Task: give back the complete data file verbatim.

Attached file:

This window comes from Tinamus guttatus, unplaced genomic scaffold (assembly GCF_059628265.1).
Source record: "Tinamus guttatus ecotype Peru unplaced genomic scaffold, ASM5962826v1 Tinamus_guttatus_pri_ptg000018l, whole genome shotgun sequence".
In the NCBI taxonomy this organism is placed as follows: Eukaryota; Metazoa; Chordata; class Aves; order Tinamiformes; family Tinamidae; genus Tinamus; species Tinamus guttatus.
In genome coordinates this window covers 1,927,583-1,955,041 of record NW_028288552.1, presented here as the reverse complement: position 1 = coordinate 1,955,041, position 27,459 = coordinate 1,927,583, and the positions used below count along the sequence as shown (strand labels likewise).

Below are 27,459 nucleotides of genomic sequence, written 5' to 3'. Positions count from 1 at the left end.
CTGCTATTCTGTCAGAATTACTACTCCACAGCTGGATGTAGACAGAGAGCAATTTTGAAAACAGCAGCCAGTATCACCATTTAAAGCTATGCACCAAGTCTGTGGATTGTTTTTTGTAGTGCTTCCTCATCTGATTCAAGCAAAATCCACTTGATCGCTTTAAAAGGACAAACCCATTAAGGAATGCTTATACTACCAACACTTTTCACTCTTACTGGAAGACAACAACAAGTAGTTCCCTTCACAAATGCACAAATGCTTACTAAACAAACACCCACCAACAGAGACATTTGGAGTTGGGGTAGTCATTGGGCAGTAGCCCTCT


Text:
This window comes from Tinamus guttatus, unplaced genomic scaffold (assembly GCF_059628265.1).
Source record: "Tinamus guttatus ecotype Peru unplaced genomic scaffold, ASM5962826v1 Tinamus_guttatus_pri_ptg000018l, whole genome shotgun sequence".
In the NCBI taxonomy this organism is placed as follows: Eukaryota; Metazoa; Chordata; class Aves; order Tinamiformes; family Tinamidae; genus Tinamus; species Tinamus guttatus.
In genome coordinates this window covers 1,927,583-1,955,041 of record NW_028288552.1, presented here as the reverse complement: position 1 = coordinate 1,955,041, position 27,459 = coordinate 1,927,583, and the positions used below count along the sequence as shown (strand labels likewise).

Below are 27,459 nucleotides of genomic sequence, written 5' to 3'. Positions count from 1 at the left end.
CTGCTATTCTGTCAGAATTACTACTCCACAGCTGGATGTAGACAGAGAGCAATTTTGAAAACAGCAGCCAGTATCACCATTTAAAGCTATGCACCAAGTCTGTGGATTGTTTTTTGTAGTGCTTCCTCATCTGATTCAAGCAAAATCCACTTGATCGCTTTAAAAGGACAAACCCATTAAGGAATGCTTATACTACCAACACTTTTCACTCTTACTGGAAGACAACAACAAGTAGTTCCCTTCACAAATGCACAAATGCTTACTAAACAAACACCCACCAACAGAGACATTTGGAGTTGGGGTAGTCATTGGGCAGTAGCCCTCT